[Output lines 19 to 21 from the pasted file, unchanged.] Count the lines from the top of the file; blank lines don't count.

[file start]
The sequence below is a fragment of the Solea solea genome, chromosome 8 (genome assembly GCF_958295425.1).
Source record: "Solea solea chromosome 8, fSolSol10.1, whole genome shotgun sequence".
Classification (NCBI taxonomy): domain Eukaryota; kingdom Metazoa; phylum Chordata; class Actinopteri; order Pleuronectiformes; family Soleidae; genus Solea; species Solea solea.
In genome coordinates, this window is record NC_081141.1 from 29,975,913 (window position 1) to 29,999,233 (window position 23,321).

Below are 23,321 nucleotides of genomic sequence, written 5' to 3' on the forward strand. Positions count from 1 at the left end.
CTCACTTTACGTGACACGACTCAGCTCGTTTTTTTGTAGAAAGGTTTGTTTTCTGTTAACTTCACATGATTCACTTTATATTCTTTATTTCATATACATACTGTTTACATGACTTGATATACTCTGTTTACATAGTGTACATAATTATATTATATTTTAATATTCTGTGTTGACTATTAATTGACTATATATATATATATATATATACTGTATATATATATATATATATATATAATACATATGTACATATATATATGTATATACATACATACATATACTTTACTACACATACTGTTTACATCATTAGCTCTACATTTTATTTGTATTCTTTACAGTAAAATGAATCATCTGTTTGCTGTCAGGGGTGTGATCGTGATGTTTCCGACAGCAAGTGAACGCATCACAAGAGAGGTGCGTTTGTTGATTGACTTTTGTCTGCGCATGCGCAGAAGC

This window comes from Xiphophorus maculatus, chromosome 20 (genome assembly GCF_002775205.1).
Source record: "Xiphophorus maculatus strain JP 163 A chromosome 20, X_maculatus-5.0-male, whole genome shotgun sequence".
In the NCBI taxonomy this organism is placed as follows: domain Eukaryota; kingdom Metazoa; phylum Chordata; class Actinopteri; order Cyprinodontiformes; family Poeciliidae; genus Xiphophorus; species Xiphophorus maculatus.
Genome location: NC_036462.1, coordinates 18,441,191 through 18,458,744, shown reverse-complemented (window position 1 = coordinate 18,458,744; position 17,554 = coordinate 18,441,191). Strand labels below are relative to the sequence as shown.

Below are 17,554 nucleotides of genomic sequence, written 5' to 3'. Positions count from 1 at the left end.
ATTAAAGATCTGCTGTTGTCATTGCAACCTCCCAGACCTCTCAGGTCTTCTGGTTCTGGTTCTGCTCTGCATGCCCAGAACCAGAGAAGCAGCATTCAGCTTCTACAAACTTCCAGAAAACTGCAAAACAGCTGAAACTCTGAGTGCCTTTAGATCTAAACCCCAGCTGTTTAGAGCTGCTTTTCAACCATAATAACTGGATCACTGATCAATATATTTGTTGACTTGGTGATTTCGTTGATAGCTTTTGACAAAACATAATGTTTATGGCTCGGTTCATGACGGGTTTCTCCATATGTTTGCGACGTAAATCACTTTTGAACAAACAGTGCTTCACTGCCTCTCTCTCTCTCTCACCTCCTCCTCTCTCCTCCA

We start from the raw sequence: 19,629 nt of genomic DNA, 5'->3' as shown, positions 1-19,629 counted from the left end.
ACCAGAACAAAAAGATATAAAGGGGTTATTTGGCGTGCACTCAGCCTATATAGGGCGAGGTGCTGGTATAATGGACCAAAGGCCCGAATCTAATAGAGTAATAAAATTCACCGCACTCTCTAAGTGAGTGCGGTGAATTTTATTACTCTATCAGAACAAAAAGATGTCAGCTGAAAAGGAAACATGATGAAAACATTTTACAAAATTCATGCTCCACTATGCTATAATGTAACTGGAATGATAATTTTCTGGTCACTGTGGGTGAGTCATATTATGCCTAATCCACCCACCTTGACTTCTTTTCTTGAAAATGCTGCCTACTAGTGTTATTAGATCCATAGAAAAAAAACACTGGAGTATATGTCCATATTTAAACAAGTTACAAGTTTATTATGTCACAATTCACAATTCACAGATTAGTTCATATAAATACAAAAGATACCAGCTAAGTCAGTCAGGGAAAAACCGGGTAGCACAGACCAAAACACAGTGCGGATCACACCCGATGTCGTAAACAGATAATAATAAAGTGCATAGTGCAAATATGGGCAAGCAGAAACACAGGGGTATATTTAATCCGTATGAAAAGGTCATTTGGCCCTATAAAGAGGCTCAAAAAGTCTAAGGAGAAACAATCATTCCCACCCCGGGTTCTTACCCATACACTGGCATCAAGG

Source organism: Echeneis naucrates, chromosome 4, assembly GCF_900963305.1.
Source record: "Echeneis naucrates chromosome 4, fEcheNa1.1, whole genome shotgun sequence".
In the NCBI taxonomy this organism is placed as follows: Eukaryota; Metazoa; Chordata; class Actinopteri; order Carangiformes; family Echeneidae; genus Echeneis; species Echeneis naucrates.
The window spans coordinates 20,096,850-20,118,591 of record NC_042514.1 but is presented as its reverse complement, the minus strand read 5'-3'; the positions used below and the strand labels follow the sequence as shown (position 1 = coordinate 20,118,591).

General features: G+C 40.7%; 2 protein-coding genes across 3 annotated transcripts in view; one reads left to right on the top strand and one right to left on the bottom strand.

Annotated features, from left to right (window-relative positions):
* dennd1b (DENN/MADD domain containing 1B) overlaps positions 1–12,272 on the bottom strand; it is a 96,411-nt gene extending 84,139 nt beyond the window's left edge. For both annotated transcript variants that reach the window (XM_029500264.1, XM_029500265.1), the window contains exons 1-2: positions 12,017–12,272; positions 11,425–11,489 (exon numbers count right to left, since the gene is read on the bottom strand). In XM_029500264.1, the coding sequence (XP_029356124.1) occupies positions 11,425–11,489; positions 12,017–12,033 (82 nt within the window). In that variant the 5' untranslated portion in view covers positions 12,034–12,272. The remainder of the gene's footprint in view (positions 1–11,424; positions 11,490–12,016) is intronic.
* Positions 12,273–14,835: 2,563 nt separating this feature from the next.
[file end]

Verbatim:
General features: G+C 40.7%; 2 protein-coding genes across 3 annotated transcripts in view; one reads left to right on the top strand and one right to left on the bottom strand.

Annotated features, from left to right (window-relative positions):
* dennd1b (DENN/MADD domain containing 1B) overlaps positions 1–12,272 on the bottom strand; it is a 96,411-nt gene extending 84,139 nt beyond the window's left edge. For both annotated transcript variants that reach the window (XM_029500264.1, XM_029500265.1), the window contains exons 1-2: positions 12,017–12,272; positions 11,425–11,489 (exon numbers count right to left, since the gene is read on the bottom strand). In XM_029500264.1, the coding sequence (XP_029356124.1) occupies positions 11,425–11,489; positions 12,017–12,033 (82 nt within the window). In that variant the 5' untranslated portion in view covers positions 12,034–12,272. The remainder of the gene's footprint in view (positions 1–11,424; positions 11,490–12,016) is intronic.